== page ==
Unfortunately, sometimes that special moment is a peep-shot or a scandalous photo which is certainly a violation of privacy. Japan has taken a very no-nonsense approach to help stop these highly inappropriate photos, and it comes in the form of the Anti-Nuisance Ordinance. So powerful is this law that the latest person to be arrested has caused a bit of commotion. His crime? Taking a picture of a fully-clothed woman sitting beside him on the train.

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30 Okayama schools get postcards threatening to kidnap students

Police in Kurashiki, Okayama Prefecture, said Saturday that at least 30 elementary schools received postcards this week, in which the sender threatened to kidnap a child.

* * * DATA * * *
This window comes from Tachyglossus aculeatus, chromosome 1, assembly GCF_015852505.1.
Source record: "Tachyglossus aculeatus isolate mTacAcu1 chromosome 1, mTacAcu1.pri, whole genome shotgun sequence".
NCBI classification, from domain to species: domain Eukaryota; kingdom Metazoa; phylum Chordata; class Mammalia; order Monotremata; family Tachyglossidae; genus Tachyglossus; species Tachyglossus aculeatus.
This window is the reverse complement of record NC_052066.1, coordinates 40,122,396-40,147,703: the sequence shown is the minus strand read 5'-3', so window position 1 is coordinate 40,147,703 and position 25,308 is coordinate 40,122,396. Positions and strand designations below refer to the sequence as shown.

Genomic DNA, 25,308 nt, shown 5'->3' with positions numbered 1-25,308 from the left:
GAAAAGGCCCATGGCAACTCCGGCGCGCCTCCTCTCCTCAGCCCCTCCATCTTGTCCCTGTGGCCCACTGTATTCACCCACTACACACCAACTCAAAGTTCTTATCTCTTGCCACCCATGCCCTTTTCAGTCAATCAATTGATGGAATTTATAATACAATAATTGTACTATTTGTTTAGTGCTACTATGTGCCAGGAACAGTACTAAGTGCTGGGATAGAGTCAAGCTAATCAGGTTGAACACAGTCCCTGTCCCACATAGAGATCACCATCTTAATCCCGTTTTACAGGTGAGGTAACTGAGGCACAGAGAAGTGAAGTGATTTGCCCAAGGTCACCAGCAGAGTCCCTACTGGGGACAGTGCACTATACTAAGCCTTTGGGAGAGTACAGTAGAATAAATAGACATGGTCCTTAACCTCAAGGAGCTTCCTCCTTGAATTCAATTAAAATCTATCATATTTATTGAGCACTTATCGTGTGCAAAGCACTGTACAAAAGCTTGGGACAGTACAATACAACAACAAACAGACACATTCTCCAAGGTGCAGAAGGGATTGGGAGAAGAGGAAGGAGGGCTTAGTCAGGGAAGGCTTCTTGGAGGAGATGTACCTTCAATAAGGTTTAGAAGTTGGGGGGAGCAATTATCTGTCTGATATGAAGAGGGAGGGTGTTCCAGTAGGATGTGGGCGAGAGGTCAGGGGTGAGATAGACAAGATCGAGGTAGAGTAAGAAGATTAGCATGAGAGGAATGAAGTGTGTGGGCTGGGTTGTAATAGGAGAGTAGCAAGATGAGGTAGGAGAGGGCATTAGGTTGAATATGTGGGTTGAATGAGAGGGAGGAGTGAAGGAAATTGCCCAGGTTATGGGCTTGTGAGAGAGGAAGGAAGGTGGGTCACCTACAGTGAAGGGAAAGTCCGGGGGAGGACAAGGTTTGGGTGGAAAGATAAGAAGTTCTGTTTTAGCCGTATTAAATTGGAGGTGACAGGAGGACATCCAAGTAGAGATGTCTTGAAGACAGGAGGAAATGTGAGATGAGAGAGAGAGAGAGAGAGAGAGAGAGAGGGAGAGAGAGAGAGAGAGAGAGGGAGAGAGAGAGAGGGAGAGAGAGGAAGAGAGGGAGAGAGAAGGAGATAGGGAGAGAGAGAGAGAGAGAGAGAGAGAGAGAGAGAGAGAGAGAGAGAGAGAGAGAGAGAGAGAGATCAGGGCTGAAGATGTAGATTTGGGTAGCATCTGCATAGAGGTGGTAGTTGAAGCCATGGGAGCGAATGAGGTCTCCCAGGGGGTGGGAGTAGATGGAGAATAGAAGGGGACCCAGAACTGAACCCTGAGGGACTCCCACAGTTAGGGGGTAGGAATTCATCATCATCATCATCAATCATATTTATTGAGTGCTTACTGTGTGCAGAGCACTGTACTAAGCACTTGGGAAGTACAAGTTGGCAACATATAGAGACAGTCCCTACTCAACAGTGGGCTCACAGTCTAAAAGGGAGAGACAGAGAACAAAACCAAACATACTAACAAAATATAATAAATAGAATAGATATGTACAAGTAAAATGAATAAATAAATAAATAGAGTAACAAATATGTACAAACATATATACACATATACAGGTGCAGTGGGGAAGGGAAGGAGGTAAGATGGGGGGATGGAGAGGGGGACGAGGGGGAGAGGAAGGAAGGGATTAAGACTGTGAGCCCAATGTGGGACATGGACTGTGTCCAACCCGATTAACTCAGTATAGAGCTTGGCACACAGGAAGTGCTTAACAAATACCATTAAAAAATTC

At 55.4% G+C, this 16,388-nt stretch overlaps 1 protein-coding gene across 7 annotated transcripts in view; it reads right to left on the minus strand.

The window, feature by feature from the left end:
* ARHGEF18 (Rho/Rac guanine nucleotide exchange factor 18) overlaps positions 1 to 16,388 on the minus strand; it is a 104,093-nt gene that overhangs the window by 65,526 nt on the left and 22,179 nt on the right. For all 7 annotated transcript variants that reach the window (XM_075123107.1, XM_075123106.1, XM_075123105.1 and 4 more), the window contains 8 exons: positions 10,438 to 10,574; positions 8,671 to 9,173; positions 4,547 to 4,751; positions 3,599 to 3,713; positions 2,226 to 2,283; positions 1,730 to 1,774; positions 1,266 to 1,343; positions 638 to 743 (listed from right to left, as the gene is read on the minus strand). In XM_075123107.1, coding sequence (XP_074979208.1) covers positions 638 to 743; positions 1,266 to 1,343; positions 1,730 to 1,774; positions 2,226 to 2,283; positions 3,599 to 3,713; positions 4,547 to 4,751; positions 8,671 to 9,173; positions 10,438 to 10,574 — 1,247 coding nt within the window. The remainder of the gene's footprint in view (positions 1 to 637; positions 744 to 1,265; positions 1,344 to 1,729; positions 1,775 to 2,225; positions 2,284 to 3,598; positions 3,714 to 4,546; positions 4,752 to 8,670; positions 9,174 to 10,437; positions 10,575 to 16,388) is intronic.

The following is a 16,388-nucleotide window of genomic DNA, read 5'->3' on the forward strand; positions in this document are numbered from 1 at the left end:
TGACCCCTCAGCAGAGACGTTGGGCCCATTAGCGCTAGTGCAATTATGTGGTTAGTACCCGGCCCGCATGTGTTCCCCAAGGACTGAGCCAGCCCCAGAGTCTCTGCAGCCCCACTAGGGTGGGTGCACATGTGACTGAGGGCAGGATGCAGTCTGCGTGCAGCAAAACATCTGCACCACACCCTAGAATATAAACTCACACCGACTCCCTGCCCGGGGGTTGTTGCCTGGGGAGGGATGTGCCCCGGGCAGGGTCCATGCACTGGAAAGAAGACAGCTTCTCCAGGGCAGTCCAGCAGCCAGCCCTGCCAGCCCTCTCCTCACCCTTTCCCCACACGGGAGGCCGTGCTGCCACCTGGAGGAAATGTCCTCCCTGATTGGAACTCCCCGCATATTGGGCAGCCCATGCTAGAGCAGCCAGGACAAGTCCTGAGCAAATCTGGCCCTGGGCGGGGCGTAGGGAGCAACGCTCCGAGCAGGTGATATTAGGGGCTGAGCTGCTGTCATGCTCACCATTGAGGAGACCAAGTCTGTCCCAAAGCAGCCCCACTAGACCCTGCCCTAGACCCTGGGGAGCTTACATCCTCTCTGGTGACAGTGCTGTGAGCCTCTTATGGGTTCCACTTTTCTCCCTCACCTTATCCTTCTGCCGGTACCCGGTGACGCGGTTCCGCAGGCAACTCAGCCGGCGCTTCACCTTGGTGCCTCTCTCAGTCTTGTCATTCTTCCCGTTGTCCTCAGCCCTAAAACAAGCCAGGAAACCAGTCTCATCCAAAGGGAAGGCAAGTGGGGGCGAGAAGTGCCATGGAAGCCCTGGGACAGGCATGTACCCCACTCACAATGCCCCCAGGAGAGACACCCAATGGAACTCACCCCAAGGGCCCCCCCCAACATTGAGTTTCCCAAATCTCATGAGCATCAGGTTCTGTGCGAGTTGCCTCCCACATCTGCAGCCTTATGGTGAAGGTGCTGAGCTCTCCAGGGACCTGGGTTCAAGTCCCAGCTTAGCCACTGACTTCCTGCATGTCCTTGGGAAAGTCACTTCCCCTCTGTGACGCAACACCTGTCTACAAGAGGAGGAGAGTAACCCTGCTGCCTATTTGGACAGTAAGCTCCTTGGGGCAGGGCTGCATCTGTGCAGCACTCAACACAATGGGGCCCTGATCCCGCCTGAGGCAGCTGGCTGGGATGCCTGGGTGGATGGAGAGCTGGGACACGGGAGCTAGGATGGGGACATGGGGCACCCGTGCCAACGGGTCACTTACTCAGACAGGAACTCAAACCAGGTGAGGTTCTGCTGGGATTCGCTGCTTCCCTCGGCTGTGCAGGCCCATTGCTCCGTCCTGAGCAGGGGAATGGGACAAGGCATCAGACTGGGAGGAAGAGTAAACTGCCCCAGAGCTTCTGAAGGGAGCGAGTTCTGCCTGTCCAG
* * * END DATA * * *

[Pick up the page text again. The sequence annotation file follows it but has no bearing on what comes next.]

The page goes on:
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“Women who attract chikan, and women who don’t”: The illustrated guide that’s provoking debate

Chikan: men who grope women in public in Japan. Also refers to the act itself.

An illustrator who posted a cartoon claiming to show the difference between those who easily attract sexual harassment or assault and those who don’t has, as you might expect, sparked a heated debate in online and offline communities. Critics assert that focusing on a woman’s appearance and clothing amount to blaming the victim, not the attacker. The artist on the other hand says the work is based on statistical evidence. But no matter which side of the debate you stand, the illustration itself is worth a second look…